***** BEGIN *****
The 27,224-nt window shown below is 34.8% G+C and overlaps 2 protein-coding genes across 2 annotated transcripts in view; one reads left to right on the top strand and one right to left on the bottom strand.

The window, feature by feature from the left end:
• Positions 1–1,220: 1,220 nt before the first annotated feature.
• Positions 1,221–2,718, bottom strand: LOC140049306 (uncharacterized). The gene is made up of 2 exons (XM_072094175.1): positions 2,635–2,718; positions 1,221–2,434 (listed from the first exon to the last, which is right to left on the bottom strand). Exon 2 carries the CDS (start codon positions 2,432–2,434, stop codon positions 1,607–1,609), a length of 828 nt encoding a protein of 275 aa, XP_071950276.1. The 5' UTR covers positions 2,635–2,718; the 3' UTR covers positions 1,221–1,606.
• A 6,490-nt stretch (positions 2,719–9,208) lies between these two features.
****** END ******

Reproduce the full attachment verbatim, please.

The 27,224-nt window shown below is 34.8% G+C and overlaps 2 protein-coding genes across 2 annotated transcripts in view; one reads left to right on the top strand and one right to left on the bottom strand.

The window, feature by feature from the left end:
• Positions 1–1,220: 1,220 nt before the first annotated feature.
• Positions 1,221–2,718, bottom strand: LOC140049306 (uncharacterized). The gene is made up of 2 exons (XM_072094175.1): positions 2,635–2,718; positions 1,221–2,434 (listed from the first exon to the last, which is right to left on the bottom strand). Exon 2 carries the CDS (start codon positions 2,432–2,434, stop codon positions 1,607–1,609), a length of 828 nt encoding a protein of 275 aa, XP_071950276.1. The 5' UTR covers positions 2,635–2,718; the 3' UTR covers positions 1,221–1,606.
• A 6,490-nt stretch (positions 2,719–9,208) lies between these two features.